When the Part D insurer goes the “extra step” to deny pt their medications

I got a phone call this week, a pt that has a Part D program, that is owned by a FOR PROFIT CORPORATION… that just owns about 10,000 community pharmacies, PBM Caremark, Aetna  Insurance and Silver Scripts Part D.

I would label this pt as a high acuity, intractable chronic pain pt with two very “painful” health issues.  The Part D didn’t want to pay for the medication that has been working for the pt, but had THREE PREFERRED MEDS – one of the meds the pt even had a health issue that would make one of their contraindicated for the pt…  and the other two the pt had tried before and either they didn’t work well and/or the pt was allergic to the med.

The pt found out that the employee of Caremark who made the decision to deny the medication that the pt had clinical proof that it work for the pt and the employee was a RETIRED PHYSICIAN… who was a GP or FP… no real experience with any experience with the two very painful diseases that the pt was dealing with… of course, this physician consultant … followed the Part D policy to recommend what appeared to be the three meds that cost the Part D the LEAST…

Of course, the pt’s physician appealed the denial and resulted in a rather quick repeat denial… and the pt & the physician wanted to appeal the first appeal and the pt was told that the Part D had done two more appeals on the pt’s behalf and those two other appeals were ALSO DENIED !!!

The pt was informed that the Part D allowed 3 appeals on the original denial of the claim, to the Part D was done with her claim.

I have read stories about these retired physicians that do Medical reviews for insurance companies … get BONUSES based on the $$$ that their decisions have saved the insurance companies.

This pt and/or the Physician was pretty well versed and had already tied to initiate a ALJ ( Administrative Law Judge) appeal and was told that there was no way that they could get an expedited ALJ hearing…  I don’t remember how long a back log there was, but apparently the pt may end up without their necessary medication.

Pts who find themselves in a similar position – playing games with the FOR PROFIT PART D and/or MEDICARE ADVANTAGE (part c) There is a potential option, especially for those pts with Regular Medicare.  If a pt’s prescriber requests a ambulatory  pain pump,  Our independent pharmacy  use to be a fairly large Home Medical Equipment vendor and unless they changed the rules… Pump are paid for by Medicare Part B and when Part B pays for such/similar equipment, Part B pays for the medication that goes in the pump.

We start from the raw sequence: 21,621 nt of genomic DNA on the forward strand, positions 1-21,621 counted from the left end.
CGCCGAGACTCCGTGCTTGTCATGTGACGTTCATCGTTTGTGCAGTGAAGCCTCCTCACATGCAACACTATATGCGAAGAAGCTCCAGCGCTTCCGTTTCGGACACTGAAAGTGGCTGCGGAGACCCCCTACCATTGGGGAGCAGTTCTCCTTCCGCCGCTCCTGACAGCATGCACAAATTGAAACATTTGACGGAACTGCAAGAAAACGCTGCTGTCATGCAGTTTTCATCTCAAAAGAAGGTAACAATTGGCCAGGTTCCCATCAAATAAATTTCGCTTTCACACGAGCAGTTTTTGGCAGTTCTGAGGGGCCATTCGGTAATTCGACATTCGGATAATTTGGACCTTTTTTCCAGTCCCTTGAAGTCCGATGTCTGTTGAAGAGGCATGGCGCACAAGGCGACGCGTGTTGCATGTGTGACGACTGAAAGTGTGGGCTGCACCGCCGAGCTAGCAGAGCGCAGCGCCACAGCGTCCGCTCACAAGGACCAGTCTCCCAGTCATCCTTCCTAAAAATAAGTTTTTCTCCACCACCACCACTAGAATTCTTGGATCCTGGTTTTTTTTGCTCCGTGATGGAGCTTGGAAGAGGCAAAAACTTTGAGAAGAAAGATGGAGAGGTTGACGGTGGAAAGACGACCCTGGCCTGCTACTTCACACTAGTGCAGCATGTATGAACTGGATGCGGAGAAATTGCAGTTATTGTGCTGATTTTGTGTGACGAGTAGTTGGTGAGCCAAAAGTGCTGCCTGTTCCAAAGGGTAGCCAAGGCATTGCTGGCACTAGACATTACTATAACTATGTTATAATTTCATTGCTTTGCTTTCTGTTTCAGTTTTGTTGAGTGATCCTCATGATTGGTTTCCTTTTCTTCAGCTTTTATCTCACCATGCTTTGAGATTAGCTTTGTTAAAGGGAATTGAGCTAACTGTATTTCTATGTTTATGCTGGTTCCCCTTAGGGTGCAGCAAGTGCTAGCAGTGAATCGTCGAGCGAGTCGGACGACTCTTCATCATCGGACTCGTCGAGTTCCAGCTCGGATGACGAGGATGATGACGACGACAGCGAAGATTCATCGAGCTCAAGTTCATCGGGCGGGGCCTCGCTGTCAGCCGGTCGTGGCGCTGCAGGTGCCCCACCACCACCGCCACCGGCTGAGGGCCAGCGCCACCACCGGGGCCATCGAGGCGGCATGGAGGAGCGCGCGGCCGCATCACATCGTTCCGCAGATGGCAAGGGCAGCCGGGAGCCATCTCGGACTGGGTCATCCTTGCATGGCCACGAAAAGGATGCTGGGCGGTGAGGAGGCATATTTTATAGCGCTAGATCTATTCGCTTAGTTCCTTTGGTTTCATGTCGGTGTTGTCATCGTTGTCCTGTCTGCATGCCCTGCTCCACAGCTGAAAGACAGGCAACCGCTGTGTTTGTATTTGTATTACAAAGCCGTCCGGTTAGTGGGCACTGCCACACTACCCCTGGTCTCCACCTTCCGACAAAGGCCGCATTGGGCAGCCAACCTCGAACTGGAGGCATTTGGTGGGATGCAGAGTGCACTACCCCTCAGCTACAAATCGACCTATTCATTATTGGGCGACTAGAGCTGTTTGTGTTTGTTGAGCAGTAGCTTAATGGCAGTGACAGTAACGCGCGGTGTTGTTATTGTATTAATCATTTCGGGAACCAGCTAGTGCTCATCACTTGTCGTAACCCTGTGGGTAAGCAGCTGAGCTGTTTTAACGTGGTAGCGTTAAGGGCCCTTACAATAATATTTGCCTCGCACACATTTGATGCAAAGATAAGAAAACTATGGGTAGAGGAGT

Medicare Part B guidelines to cover HME stuff is pretty black/white guidelines, nothing like the somewhat arbitrary coverage of Part D and/or Medicare Advantage.  Besides all this, using a ambulatory pump… will allow the pt to get as good or better pain management than taking oral meds and because the medication is administered as a Sub-Q injection… the pt will need only 20%- 30% of the mgs that the pt took orally.  To the best of my knowledge, the CDC guidelines only address oral meds.

If anyone is interested in looking into ambulatory pumps… so a web search for “ambulatory pain pumps” and/or “diabetic insulin pump”… and I would do a search in U-tube as well..  The ambulatory pain pump and diabetic insulin pump are very similar pieces of equipment… and millions of diabetics uses these insulin pumps and have been using them for at least 15 yrs.


Leave a Reply

Discover more from PHARMACIST STEVE

Subscribe now to keep reading and get access to the full archive.

Continue reading